Emirates president says Boeing 777X test program paused due to issues with GE9X engine

Dec. 1, 2022
The airline boss is again expressing frustration with the lack of progress on the widebody plane, Joanna Bailey reports for Simple Flying.

CINCINATTI - If there’s one airline that’s keenly associated with the forthcoming Boeing 777X more than any other, it’s Emirates. The outspoken boss of the Middle Eastern airline, Sir Tim Clark, has been painfully transparent with the world’s media regarding his personal feelings towards the delays with the aircraft, Joanna Bailey reports for Simple FlyingContinue reading original article.

The Military & Aerospace Electronics take:

1 December 2022 - GE's GE9X engine is slated to power the Boeing 777X widebody passenger jet. General Electric's engine, which is composed of more than 31,000 parts, produces 105,000 pounds of thrust. Simple Flying's Jonna Bailey notes that the certification process on the Boeing craft and associated GE engine isn't "going as smoothly as GE would like."

Emirates' Tim Clark, speaking to aviation journalist Andreas Spaeth, said that the GE engine had experienced a problem in October.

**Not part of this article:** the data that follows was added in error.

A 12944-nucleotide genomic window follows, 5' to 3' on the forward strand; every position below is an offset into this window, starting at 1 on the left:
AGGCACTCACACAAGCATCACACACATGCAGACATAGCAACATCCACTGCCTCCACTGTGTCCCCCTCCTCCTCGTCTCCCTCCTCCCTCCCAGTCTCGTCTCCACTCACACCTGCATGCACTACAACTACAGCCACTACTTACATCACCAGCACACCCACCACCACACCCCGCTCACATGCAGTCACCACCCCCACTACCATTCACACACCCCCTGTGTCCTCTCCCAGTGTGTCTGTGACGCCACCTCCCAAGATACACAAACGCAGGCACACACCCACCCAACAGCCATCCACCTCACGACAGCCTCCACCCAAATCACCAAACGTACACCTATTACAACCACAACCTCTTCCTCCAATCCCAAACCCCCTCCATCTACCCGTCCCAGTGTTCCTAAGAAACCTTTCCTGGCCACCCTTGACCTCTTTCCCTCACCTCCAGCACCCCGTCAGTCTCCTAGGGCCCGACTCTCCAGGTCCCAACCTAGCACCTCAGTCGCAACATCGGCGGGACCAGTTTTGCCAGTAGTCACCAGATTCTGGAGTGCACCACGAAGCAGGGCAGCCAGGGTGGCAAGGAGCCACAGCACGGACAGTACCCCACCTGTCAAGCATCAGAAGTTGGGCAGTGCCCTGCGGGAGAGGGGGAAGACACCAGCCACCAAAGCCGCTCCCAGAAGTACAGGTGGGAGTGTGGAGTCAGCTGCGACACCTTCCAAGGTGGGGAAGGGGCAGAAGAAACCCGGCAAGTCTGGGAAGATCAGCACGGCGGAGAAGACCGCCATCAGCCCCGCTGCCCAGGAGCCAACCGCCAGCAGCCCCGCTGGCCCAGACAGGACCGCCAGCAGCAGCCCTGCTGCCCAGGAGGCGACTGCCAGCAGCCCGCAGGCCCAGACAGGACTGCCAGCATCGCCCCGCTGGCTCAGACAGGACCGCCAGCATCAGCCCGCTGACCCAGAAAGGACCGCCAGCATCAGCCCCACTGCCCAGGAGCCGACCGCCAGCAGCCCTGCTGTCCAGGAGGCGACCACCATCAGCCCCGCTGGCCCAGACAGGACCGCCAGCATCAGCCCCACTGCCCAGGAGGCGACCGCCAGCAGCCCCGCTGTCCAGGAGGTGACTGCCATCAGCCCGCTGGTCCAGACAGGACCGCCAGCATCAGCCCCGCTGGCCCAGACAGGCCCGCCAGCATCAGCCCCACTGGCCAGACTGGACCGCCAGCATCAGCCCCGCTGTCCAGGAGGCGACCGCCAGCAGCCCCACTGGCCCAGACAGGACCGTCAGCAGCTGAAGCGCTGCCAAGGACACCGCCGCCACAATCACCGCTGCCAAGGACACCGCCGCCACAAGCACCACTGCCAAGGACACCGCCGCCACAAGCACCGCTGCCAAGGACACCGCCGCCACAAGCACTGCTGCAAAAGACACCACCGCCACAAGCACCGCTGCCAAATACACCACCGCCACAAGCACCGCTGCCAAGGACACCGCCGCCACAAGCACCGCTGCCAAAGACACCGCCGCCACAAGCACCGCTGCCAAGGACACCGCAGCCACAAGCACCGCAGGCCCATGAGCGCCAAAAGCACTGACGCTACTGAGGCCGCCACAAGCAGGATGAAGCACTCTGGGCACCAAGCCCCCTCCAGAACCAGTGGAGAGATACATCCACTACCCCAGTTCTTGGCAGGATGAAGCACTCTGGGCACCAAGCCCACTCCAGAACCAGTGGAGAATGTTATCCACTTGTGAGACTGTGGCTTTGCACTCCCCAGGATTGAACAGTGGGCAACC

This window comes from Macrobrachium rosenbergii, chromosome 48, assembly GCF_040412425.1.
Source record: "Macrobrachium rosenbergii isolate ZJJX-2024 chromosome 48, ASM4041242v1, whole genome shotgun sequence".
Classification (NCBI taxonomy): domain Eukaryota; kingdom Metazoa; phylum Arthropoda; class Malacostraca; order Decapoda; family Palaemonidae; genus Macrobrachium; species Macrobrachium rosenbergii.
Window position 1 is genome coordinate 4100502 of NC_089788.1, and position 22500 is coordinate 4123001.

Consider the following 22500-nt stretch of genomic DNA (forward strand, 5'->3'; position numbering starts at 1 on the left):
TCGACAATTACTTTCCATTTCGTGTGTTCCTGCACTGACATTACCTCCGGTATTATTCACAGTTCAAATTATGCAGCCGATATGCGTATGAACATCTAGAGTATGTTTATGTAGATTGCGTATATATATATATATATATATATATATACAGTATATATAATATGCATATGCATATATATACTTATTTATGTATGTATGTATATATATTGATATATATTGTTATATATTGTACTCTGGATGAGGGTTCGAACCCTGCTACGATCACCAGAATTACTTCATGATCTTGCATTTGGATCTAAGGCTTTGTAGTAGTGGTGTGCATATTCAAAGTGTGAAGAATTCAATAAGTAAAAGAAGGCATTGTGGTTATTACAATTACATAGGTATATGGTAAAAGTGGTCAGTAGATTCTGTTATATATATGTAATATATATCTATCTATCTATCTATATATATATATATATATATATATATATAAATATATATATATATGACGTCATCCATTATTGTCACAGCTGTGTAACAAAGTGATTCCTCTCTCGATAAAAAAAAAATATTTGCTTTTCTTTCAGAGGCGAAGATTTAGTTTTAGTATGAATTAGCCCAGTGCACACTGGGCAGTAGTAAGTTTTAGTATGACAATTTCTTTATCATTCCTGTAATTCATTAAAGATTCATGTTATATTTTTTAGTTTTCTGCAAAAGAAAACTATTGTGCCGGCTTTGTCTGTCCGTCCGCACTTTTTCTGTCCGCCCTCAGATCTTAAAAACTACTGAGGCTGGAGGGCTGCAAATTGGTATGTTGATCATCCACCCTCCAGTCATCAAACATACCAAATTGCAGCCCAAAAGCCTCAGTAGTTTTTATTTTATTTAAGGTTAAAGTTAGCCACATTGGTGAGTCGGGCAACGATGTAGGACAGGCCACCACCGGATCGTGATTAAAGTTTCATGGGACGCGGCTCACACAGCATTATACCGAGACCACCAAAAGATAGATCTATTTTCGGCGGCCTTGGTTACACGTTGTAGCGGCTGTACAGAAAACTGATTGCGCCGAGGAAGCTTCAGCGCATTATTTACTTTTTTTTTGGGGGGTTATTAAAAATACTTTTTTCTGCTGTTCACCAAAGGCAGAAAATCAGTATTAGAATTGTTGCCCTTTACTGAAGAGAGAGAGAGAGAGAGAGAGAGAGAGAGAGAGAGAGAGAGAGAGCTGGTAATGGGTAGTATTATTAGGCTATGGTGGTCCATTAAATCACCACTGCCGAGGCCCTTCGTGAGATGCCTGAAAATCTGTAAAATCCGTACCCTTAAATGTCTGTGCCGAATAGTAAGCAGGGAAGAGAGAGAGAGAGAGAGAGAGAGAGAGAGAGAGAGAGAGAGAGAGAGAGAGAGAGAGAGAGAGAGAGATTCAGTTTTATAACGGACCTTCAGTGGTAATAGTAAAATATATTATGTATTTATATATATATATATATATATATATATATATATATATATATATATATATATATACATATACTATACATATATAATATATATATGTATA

“We know there was an engine glitch in October. They stopped the test program – not that there was much going on anyway. They dropped the engine, took it to General Electric in Cincinnati, and on December 6, 2022, we will get a heads up on what the problem is. Until then we wait for the results of the breakdown of the engine.”

“In the worst case it’s a design issue and it becomes more complicated. If the engine broke because there was a batch problem with components, it’s possible they will restart the test program in January,” Clark says.

GE says that the company is "GE is reviewing a technical issue that occurred during GE9X post-certification engineering testing, and we are closely coordinating with Boeing on our findings to support their return to flight testing."

Related: GE Aviation validates durability of GE9X with dust-ingestion tests

Related: Second Boeing 777X completes first flight

Related: Boeing's new BBJ 777X business jet can connect virtually any two cities in the world

Jamie Whitney, Associate Editor
Military + Aerospace Electronics

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